As if Alzheimer’s wasn’t vicious enough, researchers have found the wrong type of breakthrough – a brutal process where toxic proteins break through membranes and leak into neurons.
A team led by Jürgen Götz and Juan Polanco from the University of Queensland found that entanglements in neurons – a common sign of dementia – are formed partly because of a faulty cellular process that allows a toxic protein, called tau, to leak into healthy brain cells.
“These leaks create a damaging seeding process that causes tau tangles and ultimately leads to memory loss and other impairments,” says Götz.
Normally, tau protein helps form and stabilise microtubules that help the cell cytoskeleton keep its shape. Mutant tau doesn’t bind to the microtubule properly and forms a “seed” that forces other tau to misfold and aggregate in an insoluble mess called a neurofibrillary tangle.
Until now, it was unclear how the tau seeds were able to escape from cells to implant themselves and corrupt other cells.
“In people with Alzheimer’s disease, it seems the tiny sacs transporting messages within or outside the cells, called exosomes, trigger a reaction which punches holes in the wall of their own cell membrane and allows the toxic seeds to escape,” says Götz.
“As more tau builds up in the brain, it eventually forms tangles, and together with abnormally configured proteins known asamyloid plaque, they form the key features of these neurological diseases.”
To add to the brutality, the team found that the exosomes were able to increase the spread of seeds by hijacking the pathway of endosomes, the “vehicles” that travel and transport messages inside the cell to the lysosome – a cell organelle that uses enzymes to digest worn-out cell parts.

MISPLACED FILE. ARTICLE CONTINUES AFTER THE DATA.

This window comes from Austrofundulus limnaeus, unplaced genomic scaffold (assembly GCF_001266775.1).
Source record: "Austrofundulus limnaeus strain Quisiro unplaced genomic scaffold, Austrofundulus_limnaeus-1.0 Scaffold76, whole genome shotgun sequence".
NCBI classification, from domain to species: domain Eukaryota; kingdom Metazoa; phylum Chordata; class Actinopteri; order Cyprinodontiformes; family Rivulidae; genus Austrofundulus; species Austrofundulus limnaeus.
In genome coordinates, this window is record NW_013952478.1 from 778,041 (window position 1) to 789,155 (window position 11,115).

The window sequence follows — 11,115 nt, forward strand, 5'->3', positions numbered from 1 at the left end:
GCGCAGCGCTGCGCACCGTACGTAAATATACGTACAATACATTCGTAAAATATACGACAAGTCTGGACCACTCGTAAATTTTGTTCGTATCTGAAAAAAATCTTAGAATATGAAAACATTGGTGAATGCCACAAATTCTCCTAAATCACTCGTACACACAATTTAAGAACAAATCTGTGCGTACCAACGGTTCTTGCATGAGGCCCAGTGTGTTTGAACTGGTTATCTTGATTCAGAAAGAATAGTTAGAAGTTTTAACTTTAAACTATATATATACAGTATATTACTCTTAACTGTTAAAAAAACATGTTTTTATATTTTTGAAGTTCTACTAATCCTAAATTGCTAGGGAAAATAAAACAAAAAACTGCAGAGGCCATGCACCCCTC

In their paper, published in the journal Acta Neuropathologica, the researchers show that the enzyme activity of lysosomes appears to make exosomes membranes more permeable, which allows the tau proteins to viscerally drill through and escape to wreak havoc.
“Improving our understanding of how Alzheimer’s and other diseases spread through exosomes will allow us to create new ways to treat and intervene in these cellular processes in the future,” says Polanco. “The more we understand the underlying mechanisms, the easier it will be to interfere with the process and to slow down or even halt the disease.”
For example, this biochemical mechanism may provide insight into how and why non-inherited forms of Alzheimer’s and other dementias occur.
“Along with Alzheimer’s, this cellular process might also play a leading role in other cognitive diseases, from frontal lobe dementia to rare neurological disorders with toxic tau,” says Polanco.
“Even in cancer research, there is emerging evidence showing these exosomes can load unique messages that reflect the condition of tumours and enables them to replicate and spread cancer more quickly through the body.”
The research was conducted in mouse models.
Dr Deborah Devis is a science journalist at The Royal Institution of Australia.
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